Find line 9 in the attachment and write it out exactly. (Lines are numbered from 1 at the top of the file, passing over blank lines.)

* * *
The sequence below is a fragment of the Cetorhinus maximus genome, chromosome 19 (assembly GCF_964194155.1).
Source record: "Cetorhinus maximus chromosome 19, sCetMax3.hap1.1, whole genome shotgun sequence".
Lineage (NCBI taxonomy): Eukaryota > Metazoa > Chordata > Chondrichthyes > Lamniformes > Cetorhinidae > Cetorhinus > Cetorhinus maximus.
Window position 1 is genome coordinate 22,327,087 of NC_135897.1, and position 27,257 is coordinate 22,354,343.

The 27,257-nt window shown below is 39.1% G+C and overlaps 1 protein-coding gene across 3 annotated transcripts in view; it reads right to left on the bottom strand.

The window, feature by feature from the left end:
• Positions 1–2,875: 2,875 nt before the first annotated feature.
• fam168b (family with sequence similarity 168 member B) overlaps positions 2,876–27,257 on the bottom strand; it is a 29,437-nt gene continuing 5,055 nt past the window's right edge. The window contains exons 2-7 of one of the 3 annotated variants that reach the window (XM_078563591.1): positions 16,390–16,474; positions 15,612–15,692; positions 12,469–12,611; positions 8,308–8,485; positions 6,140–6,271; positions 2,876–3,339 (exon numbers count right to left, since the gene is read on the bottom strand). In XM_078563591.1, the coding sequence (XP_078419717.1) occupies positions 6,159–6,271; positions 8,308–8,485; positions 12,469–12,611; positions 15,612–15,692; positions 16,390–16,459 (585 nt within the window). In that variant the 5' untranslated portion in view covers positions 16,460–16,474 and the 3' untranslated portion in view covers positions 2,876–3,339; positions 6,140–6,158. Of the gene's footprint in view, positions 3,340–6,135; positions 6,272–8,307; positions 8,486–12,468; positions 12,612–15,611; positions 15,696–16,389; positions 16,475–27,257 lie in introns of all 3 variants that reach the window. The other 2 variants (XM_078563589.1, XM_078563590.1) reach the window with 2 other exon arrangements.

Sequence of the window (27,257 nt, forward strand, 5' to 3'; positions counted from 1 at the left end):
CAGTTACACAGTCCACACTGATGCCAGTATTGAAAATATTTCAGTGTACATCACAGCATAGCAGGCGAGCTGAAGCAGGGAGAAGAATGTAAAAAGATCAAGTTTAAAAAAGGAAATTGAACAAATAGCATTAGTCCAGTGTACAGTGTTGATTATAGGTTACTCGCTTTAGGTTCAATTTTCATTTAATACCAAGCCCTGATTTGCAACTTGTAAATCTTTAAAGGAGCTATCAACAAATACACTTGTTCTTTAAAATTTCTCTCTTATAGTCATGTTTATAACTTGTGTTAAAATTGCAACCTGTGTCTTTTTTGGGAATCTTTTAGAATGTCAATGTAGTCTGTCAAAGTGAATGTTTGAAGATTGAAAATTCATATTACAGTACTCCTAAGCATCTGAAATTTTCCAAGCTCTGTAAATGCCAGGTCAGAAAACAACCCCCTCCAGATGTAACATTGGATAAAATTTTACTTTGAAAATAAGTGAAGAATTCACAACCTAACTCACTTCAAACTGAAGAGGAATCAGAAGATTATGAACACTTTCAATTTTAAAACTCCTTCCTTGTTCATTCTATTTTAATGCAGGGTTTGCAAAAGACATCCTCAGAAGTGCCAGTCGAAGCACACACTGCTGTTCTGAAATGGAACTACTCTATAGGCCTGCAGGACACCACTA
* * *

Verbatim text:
Sequence of the window (27,257 nt, forward strand, 5' to 3'; positions counted from 1 at the left end):